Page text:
To summarise, there would appear to be a number of barriers which not only prevent individuals with ID from gaining access to the Internet in the first instance, but also in making using the Internet a more onerous task when access can be achieved. Financial and economic barriers appear to be the most commonly cited reason for not being able to access the Internet [32,45,46,47,48,49,50] and although free access in public libraries may go some way towards addressing this, this will be of little use to those individuals whose impairments, coupled with insufficient support, means that leaving the house is problematic. Government initiatives to address the digital divide (e.g., ) may be necessary to ensure that this often economically under-privileged group are able to get online and receive the full benefits of digital inclusion. Although a number of positive, exciting projects have started to address how specific impairments which affect internet use and access may be compensated for (some of these are outlined in section 7 of this paper), few initiatives have sought to address the negative attitudes that are held by many support workers and carers regarding the Internet [63,64,65]. The fact that many support workers perceive the Internet as a dangerous environment or one which may not be suitable for people with ID may suggest the need to educate or raise awareness amongst carers about the potential benefits of being online for the people with ID. What is also clear is that further research should focus on the manner in which specific impairments impact upon access and use of the Internet [32,52,69]. To date, most research in this area has considered the ID community as a very homogeneous group and certainly one would expect that the type and severity of one’s impairment will be crucial in determining the specific types of support, intervention and training that are necessary to help someone get online and use the Internet safely and effectively.
6. Potential Benefits of Internet Use for People with Intellectual Disabilities
The compensation model has been utilized to explore the impact of the Internet on marginalized populations including those with disabilities . Under this model those who are socially inactive or dissatisfied with their existing real world social interactions tend to use the Internet more frequently, subsequently benefitting more from their Internet use . However, the Social Model of Disability  may have greater explanatory power by highlighting the environmental barriers to Internet access and how the power of the Internet lies in its potential to alleviate attitudinal, geographical and physical barriers to social exchange. Nonetheless it is also important not to overlook individual voices and needs and the role of impairment in Internet use, which the social model has been accused of doing . Some research in this area has included the voices of people with ID about the benefits they have experienced. Access to the Internet can provide a wealth of opportunity for people with ID, opening up avenues for self-determination, learning, entertainment, self-expression and socialisation . In terms of self-expression, the Internet affords an opportunity for people with disabilities, including ID, to present themselves outside of their disability, having the option to disclose, or not, their disabled identity at will [38,65,74,75].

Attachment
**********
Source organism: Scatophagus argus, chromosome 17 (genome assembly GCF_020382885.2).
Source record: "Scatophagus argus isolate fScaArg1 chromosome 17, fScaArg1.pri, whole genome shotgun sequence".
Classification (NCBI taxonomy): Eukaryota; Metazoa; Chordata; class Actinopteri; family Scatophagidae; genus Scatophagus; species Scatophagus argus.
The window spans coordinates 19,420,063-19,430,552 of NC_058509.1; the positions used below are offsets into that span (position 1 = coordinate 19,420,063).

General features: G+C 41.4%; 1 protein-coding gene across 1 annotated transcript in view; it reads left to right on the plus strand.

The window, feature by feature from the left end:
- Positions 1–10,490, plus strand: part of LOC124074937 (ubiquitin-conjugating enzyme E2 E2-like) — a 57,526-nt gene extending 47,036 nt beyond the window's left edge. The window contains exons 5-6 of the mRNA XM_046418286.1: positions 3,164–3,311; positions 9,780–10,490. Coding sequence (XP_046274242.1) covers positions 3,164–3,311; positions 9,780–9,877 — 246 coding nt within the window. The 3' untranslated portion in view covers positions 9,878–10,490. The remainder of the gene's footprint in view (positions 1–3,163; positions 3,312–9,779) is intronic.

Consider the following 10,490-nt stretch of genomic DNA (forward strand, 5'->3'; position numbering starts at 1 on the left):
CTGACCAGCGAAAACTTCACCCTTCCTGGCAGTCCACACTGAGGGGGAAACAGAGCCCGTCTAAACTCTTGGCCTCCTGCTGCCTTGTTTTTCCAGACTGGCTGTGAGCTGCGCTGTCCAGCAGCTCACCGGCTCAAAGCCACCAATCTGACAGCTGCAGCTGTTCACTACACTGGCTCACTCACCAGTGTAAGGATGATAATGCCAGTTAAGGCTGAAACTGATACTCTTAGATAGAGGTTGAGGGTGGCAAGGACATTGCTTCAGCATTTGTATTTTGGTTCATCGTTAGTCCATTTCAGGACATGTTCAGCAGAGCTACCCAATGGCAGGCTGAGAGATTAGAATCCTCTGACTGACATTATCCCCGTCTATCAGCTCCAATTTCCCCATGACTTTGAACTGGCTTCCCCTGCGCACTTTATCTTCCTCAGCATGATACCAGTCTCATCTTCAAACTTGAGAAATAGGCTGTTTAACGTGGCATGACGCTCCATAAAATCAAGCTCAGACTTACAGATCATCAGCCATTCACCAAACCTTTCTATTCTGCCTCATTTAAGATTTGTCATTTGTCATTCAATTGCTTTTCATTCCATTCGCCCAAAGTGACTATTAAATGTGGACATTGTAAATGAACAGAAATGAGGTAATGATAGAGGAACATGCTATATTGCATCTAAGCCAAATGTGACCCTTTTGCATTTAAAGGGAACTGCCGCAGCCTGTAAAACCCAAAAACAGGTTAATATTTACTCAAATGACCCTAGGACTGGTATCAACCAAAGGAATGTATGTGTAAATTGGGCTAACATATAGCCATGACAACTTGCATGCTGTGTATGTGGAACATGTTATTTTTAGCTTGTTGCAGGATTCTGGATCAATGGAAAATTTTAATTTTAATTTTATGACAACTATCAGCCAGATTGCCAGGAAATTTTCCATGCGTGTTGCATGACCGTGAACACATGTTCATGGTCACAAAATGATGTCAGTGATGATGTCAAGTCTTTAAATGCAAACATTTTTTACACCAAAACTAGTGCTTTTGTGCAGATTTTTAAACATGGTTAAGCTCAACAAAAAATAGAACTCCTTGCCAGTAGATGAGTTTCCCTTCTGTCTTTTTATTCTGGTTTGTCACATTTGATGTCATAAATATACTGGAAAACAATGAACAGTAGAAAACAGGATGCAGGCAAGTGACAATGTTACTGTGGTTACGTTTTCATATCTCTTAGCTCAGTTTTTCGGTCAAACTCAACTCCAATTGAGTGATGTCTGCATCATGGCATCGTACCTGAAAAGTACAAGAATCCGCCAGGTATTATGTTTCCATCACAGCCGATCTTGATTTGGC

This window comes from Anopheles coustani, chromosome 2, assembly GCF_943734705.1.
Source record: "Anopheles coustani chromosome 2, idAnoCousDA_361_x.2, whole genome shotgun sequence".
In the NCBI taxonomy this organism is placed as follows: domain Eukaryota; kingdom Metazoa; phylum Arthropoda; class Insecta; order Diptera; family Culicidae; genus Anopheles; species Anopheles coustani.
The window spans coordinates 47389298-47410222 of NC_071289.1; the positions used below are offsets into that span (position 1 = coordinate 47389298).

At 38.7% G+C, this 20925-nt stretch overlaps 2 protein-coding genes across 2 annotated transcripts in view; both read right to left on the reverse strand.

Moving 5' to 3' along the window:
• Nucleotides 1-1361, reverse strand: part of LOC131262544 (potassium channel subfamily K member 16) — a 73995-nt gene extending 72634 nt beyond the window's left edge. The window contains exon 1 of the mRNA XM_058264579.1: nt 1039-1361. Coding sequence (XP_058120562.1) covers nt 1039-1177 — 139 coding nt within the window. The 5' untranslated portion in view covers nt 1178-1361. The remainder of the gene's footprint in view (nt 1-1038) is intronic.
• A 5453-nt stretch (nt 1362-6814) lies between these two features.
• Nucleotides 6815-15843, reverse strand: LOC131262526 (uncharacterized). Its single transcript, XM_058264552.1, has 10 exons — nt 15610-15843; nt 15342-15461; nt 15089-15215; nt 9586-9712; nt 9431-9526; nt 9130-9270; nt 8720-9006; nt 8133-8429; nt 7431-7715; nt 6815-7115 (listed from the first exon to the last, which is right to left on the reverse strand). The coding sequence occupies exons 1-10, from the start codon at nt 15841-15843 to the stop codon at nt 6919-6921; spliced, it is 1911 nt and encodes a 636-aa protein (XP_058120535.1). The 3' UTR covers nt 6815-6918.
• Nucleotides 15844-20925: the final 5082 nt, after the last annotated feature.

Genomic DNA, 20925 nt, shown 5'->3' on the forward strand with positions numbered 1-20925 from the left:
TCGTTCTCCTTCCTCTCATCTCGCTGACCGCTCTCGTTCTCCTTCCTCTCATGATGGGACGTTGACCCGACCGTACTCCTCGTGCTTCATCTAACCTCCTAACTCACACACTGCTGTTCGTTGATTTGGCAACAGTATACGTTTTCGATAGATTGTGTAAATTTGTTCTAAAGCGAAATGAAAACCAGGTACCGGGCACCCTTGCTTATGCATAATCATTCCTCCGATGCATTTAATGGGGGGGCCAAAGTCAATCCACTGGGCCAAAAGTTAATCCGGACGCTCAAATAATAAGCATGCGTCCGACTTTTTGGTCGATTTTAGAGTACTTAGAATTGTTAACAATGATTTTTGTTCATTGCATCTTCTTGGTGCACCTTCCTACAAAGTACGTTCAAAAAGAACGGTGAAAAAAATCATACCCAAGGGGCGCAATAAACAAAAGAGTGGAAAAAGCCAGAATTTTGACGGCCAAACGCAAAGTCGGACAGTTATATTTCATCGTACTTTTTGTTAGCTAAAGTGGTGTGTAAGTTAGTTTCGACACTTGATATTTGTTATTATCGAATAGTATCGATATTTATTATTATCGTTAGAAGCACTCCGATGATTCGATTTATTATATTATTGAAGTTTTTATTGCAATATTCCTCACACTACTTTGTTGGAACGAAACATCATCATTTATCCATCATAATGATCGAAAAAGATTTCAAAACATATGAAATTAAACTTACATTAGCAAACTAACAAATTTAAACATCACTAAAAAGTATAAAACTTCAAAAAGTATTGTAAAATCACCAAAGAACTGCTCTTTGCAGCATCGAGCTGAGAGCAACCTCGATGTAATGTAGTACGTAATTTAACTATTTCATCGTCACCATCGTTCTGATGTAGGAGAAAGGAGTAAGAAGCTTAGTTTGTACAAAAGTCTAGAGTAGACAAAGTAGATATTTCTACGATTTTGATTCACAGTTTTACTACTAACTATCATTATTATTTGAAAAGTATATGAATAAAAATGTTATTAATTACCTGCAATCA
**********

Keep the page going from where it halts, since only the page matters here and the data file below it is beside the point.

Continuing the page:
6.1. Online Social Relationships
Research evidence has considered the challenges people with ID face developing meaningful friendships and relationships [17,21,22]. The difficulties that people with ID experience in terms of communication can get in the way of developing friendships, and people with ID may experience feelings of loneliness . Being able to communicate with a wider audience means that engaging with social media may have the potential to reduce feelings of loneliness for people with ID . Guo et al. (2005)  found that for the minority of disabled people with access to the Internet, this significantly improved frequency and quality of social interaction and they suggest that the Internet significantly reduced existing social barriers in the physical and social environment for disabled people.